Caltrain sitting at station in San Jose, California

Caltrain Increases Weekday Schedule from 42 to 70 Trains

This week, Caltrain, the regional commuter train operator between San Francisco, San Jose, and Gilroy, CA, increased the weekday schedule from 42 to 70 daily trains.

As Bay Area shelter-in-place restrictions begin to ease, Caltrain is committed to offering faster, user-friendly transportation options as travel throughout the area increases.

The new weekday schedule includes up to three trains per hour during peak commute schedules in both directions, along with an increase to 70 trains. Caltrain is also bringing back Limited trains that will operate a newly designed skip-stop service with fewer stops to reduce travel times and increase passenger flow for high-traffic stations to avoid crowding. Under the new skip-stop system, limited trains will travel closely together serving high-demand stations while alternating service to lower-demand stops. All trains are operating six-car sets to maximize physical distancing onboard. Off-peak trains will make local weekday stops every hour through the end of the day. The weekend timetable remains unchanged.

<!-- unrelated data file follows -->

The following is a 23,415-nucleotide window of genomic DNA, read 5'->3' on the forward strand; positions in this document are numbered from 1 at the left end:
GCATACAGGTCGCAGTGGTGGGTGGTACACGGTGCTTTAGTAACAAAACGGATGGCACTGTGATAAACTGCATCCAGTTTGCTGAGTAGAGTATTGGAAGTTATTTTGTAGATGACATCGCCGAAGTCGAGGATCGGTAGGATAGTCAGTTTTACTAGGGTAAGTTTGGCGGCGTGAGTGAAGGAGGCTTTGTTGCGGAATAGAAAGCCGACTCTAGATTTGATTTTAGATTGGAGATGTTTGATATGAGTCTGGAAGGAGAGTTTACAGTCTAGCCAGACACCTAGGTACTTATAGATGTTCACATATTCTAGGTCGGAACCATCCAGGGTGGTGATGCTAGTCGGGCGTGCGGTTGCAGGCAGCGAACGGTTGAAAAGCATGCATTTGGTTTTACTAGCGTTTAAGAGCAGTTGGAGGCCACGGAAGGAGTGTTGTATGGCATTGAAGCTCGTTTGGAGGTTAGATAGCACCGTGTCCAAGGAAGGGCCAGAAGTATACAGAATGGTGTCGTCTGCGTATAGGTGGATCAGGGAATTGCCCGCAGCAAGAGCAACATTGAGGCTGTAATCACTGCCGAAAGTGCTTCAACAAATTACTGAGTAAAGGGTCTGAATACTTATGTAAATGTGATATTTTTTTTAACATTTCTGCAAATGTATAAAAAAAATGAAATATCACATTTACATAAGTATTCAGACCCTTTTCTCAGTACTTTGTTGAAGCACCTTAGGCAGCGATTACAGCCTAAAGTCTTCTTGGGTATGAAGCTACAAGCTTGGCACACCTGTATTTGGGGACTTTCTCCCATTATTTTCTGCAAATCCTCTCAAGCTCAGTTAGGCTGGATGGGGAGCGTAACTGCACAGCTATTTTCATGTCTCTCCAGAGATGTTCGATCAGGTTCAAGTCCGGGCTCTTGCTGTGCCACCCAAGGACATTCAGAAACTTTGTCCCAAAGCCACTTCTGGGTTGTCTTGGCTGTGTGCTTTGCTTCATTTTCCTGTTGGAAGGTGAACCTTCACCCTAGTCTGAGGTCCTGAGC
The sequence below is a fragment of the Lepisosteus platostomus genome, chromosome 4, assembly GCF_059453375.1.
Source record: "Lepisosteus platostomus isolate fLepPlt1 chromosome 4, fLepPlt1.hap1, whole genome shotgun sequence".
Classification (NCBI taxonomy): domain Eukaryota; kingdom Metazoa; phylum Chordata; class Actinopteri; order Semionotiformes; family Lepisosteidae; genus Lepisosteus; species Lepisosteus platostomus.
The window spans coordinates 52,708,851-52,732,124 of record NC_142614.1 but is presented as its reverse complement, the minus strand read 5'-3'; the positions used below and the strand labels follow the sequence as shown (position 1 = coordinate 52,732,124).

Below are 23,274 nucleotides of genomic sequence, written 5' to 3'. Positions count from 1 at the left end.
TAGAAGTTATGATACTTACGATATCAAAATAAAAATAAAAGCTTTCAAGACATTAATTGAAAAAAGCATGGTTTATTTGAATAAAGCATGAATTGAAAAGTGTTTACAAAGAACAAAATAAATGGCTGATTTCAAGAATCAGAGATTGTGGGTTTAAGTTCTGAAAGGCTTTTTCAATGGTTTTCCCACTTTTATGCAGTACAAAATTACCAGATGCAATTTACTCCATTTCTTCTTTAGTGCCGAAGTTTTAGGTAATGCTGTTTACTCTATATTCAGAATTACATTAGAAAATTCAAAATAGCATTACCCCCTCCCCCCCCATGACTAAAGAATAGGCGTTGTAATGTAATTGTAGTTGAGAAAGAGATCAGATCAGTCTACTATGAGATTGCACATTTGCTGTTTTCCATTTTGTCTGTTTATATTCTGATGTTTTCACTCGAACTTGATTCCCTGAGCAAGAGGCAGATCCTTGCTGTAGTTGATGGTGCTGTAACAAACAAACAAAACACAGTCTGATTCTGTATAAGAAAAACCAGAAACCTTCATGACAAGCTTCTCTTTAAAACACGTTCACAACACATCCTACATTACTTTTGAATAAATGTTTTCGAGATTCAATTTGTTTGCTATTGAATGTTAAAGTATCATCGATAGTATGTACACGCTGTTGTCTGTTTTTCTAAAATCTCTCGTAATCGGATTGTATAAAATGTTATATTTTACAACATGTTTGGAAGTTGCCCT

Caltrain is working with neighboring transit agencies to ensure that the new schedule will support regional connections with neighboring rail operators like BART and VTA. Under the new timetable, most connections between Caltrain and BART at the Millbrae Transit Center will allow approximately 10 minutes between transfers.

As ridership increases, Caltrain reminds passengers that face coverings are required for travel, both onboard and at stations. Caltrain cleans and sanitizes its fleet and stations daily using hospital-grade disinfectant products. Station touchpoints are wiped down multiple times each day and cleaning crews use spray foggers on trains overnight and midday at the San Francisco Station.

Caltrain is assessing the impact that reduced ridership is having on the agency’s ability to maintain operations in the coming months. Average weekday ridership has dropped from 65,000 to 1,300. With no other dedicated source of funding, Caltrain normally relies on fares to cover 70% of the system’s operating costs. At this time, the agency is planning for a gradual return of ridership and will continue analyzing passenger data to track evolving trends.

Visit Caltrain for more details and information.

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